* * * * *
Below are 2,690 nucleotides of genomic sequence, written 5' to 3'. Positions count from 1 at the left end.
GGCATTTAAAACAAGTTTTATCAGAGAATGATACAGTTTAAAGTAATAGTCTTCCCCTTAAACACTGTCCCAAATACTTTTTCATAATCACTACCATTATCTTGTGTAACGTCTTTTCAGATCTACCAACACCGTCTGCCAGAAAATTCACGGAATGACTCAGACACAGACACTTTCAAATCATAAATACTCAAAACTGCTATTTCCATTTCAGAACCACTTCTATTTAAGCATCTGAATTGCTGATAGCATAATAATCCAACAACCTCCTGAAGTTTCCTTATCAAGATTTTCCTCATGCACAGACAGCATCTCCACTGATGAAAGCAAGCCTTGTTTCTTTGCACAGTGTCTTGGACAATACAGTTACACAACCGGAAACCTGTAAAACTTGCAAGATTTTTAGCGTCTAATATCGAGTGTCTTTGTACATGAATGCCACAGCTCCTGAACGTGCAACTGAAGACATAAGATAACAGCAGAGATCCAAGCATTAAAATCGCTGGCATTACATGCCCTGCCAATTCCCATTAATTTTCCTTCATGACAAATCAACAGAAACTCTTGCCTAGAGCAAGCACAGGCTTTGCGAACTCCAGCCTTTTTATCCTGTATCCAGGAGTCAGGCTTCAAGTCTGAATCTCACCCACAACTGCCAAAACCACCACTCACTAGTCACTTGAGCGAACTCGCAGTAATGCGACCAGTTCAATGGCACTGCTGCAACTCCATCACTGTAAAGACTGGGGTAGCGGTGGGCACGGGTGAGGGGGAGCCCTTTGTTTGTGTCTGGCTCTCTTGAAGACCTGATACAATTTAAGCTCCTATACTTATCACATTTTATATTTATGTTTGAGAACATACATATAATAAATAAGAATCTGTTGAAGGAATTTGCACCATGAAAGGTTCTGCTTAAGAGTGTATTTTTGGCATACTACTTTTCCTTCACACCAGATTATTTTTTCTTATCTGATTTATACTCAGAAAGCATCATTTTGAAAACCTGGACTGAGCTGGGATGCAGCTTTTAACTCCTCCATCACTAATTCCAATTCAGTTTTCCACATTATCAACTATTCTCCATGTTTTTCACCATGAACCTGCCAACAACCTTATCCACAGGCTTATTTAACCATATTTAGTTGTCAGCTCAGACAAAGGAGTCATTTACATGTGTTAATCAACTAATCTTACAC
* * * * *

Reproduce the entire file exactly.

Below are 2,690 nucleotides of genomic sequence, written 5' to 3'. Positions count from 1 at the left end.
GGCATTTAAAACAAGTTTTATCAGAGAATGATACAGTTTAAAGTAATAGTCTTCCCCTTAAACACTGTCCCAAATACTTTTTCATAATCACTACCATTATCTTGTGTAACGTCTTTTCAGATCTACCAACACCGTCTGCCAGAAAATTCACGGAATGACTCAGACACAGACACTTTCAAATCATAAATACTCAAAACTGCTATTTCCATTTCAGAACCACTTCTATTTAAGCATCTGAATTGCTGATAGCATAATAATCCAACAACCTCCTGAAGTTTCCTTATCAAGATTTTCCTCATGCACAGACAGCATCTCCACTGATGAAAGCAAGCCTTGTTTCTTTGCACAGTGTCTTGGACAATACAGTTACACAACCGGAAACCTGTAAAACTTGCAAGATTTTTAGCGTCTAATATCGAGTGTCTTTGTACATGAATGCCACAGCTCCTGAACGTGCAACTGAAGACATAAGATAACAGCAGAGATCCAAGCATTAAAATCGCTGGCATTACATGCCCTGCCAATTCCCATTAATTTTCCTTCATGACAAATCAACAGAAACTCTTGCCTAGAGCAAGCACAGGCTTTGCGAACTCCAGCCTTTTTATCCTGTATCCAGGAGTCAGGCTTCAAGTCTGAATCTCACCCACAACTGCCAAAACCACCACTCACTAGTCACTTGAGCGAACTCGCAGTAATGCGACCAGTTCAATGGCACTGCTGCAACTCCATCACTGTAAAGACTGGGGTAGCGGTGGGCACGGGTGAGGGGGAGCCCTTTGTTTGTGTCTGGCTCTCTTGAAGACCTGATACAATTTAAGCTCCTATACTTATCACATTTTATATTTATGTTTGAGAACATACATATAATAAATAAGAATCTGTTGAAGGAATTTGCACCATGAAAGGTTCTGCTTAAGAGTGTATTTTTGGCATACTACTTTTCCTTCACACCAGATTATTTTTTCTTATCTGATTTATACTCAGAAAGCATCATTTTGAAAACCTGGACTGAGCTGGGATGCAGCTTTTAACTCCTCCATCACTAATTCCAATTCAGTTTTCCACATTATCAACTATTCTCCATGTTTTTCACCATGAACCTGCCAACAACCTTATCCACAGGCTTATTTAACCATATTTAGTTGTCAGCTCAGACAAAGGAGTCATTTACATGTGTTAATCAACTAATCTTACAC